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Ex-wife can appeal Court of Appeal decision


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Published 9th September 2014

Alison Sharland, who claims her former husband cheated her out of millions in their divorce settlement, has now been given permission to appeal against the Court of Appeal’s decision to uphold the original sum.

The Sharlands divorced after 17 years of marriage, with Mrs Sharland receiving £10.355m in cash and properties in the divorce settlement and her ex-husband getting £5.64m. However, he would also retain a larger proportion of the profit received when selling the shares in his business that had been valued between £31.5m and £47.25m.

Not long after the divorce settlement, it became apparent that the company could in fact be worth up to $1bn (£600m) and an initial public offering was being prepared. This was contrary to Mr Sharland’s evidence in Court.

At this time, Mrs Sharland sought to set aside the divorce settlement that had been approved in the High Court. The Judge accepted that her husband had wilfully concealed information and had lied to the court, but refused to set aside the agreement on the grounds that the Court would not have made a substantially different order even if they had been party to this information.

Two of the three Court of Appeal judges upheld the High Court’s decision, while Lord Justice Briggs disagreed. He felt that the husband’s fraud undermined the whole agreement. However, despite accepting that Mr Sharland’s ‘deliberate and dishonest’ non-disclosure was ‘deplorable’, the Court of Appeal ordered Mrs Sharland to pay her former husband’s appeal costs.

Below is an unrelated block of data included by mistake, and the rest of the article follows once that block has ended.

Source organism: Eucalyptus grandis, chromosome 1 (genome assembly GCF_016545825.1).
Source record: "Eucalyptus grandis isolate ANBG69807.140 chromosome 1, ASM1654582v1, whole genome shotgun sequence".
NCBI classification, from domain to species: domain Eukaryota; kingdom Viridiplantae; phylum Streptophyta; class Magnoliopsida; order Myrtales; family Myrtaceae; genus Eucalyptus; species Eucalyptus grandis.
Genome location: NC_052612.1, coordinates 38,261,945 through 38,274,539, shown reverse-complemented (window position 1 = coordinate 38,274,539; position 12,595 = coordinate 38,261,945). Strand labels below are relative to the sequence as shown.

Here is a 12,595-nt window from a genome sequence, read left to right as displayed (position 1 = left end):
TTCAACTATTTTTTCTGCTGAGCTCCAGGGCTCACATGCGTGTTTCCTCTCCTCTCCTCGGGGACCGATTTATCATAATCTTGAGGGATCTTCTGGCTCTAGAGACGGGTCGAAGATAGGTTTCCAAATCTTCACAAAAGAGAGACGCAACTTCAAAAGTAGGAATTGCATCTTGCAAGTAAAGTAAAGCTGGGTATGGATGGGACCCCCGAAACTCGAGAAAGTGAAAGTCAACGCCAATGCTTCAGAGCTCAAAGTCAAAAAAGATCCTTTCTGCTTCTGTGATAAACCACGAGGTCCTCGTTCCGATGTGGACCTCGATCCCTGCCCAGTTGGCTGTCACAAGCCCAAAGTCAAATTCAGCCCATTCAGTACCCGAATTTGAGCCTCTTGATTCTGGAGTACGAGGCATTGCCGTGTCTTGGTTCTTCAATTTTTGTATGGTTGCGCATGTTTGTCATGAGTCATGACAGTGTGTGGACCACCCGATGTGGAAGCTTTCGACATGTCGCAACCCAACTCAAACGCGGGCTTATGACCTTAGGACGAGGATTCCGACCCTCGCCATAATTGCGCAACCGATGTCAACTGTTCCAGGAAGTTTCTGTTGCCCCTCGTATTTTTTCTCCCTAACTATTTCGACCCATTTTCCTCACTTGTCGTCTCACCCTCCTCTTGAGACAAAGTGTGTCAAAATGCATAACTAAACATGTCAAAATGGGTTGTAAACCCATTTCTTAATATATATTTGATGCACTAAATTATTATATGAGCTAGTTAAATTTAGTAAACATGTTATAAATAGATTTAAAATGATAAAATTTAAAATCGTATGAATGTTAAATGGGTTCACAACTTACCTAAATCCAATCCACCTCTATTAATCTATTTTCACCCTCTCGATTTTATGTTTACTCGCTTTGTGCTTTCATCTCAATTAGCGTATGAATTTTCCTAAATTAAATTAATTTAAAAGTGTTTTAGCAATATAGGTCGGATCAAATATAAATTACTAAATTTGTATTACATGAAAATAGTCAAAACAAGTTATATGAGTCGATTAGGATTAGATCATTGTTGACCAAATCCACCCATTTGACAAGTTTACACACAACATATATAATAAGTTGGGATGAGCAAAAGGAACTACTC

The new case will be heard in June 2015, at which time the Supreme Court will need to consider whether the original decision was unfair due to Mr Sharland’s dishonesty.

Written by James Haworth

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Lawson-West specialise in commercial, business and employment law. Our team of dedicated commercial solicitors can help with buying or selling a business, business law and disputes, landlord and tenant issues and commercial property. Our expert employment team can offer practical advice and guidance on all aspects of employment law including redundancy, compromise agreements and dismissal procedures. Visit for more information.

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Article Published/Sorted/Amended on Scopulus 2014-09-18 09:03:16 in Legal Articles

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